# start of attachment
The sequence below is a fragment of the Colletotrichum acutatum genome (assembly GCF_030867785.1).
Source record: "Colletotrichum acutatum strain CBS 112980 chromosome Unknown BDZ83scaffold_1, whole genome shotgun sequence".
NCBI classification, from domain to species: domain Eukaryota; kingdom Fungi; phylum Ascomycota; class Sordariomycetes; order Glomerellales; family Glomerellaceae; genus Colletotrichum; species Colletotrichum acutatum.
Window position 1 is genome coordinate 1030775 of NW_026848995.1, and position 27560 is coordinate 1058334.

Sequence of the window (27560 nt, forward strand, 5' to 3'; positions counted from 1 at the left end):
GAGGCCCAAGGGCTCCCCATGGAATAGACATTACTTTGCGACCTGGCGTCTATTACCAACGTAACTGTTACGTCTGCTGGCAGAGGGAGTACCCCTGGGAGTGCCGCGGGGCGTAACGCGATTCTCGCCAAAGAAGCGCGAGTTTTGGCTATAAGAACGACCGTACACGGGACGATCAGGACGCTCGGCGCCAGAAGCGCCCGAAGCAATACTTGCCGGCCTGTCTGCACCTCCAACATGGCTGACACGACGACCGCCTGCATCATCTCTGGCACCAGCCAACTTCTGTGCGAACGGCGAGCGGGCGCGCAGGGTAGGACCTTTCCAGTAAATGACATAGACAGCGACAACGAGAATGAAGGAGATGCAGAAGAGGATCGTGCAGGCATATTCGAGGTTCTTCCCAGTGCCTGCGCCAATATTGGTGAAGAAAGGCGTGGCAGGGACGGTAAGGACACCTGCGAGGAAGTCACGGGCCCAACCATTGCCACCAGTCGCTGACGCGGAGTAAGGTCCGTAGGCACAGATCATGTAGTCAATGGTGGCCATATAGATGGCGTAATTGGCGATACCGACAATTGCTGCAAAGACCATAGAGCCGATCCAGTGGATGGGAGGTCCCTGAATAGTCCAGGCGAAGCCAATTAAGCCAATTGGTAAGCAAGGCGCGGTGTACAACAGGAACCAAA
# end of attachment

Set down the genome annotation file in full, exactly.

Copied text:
The sequence below is a fragment of the Colletotrichum acutatum genome (assembly GCF_030867785.1).
Source record: "Colletotrichum acutatum strain CBS 112980 chromosome Unknown BDZ83scaffold_1, whole genome shotgun sequence".
NCBI classification, from domain to species: domain Eukaryota; kingdom Fungi; phylum Ascomycota; class Sordariomycetes; order Glomerellales; family Glomerellaceae; genus Colletotrichum; species Colletotrichum acutatum.
Window position 1 is genome coordinate 1030775 of NW_026848995.1, and position 27560 is coordinate 1058334.

Sequence of the window (27560 nt, forward strand, 5' to 3'; positions counted from 1 at the left end):
GAGGCCCAAGGGCTCCCCATGGAATAGACATTACTTTGCGACCTGGCGTCTATTACCAACGTAACTGTTACGTCTGCTGGCAGAGGGAGTACCCCTGGGAGTGCCGCGGGGCGTAACGCGATTCTCGCCAAAGAAGCGCGAGTTTTGGCTATAAGAACGACCGTACACGGGACGATCAGGACGCTCGGCGCCAGAAGCGCCCGAAGCAATACTTGCCGGCCTGTCTGCACCTCCAACATGGCTGACACGACGACCGCCTGCATCATCTCTGGCACCAGCCAACTTCTGTGCGAACGGCGAGCGGGCGCGCAGGGTAGGACCTTTCCAGTAAATGACATAGACAGCGACAACGAGAATGAAGGAGATGCAGAAGAGGATCGTGCAGGCATATTCGAGGTTCTTCCCAGTGCCTGCGCCAATATTGGTGAAGAAAGGCGTGGCAGGGACGGTAAGGACACCTGCGAGGAAGTCACGGGCCCAACCATTGCCACCAGTCGCTGACGCGGAGTAAGGTCCGTAGGCACAGATCATGTAGTCAATGGTGGCCATATAGATGGCGTAATTGGCGATACCGACAATTGCTGCAAAGACCATAGAGCCGATCCAGTGGATGGGAGGTCCCTGAATAGTCCAGGCGAAGCCAATTAAGCCAATTGGTAAGCAAGGCGCGGTGTACAACAGGAACCAAA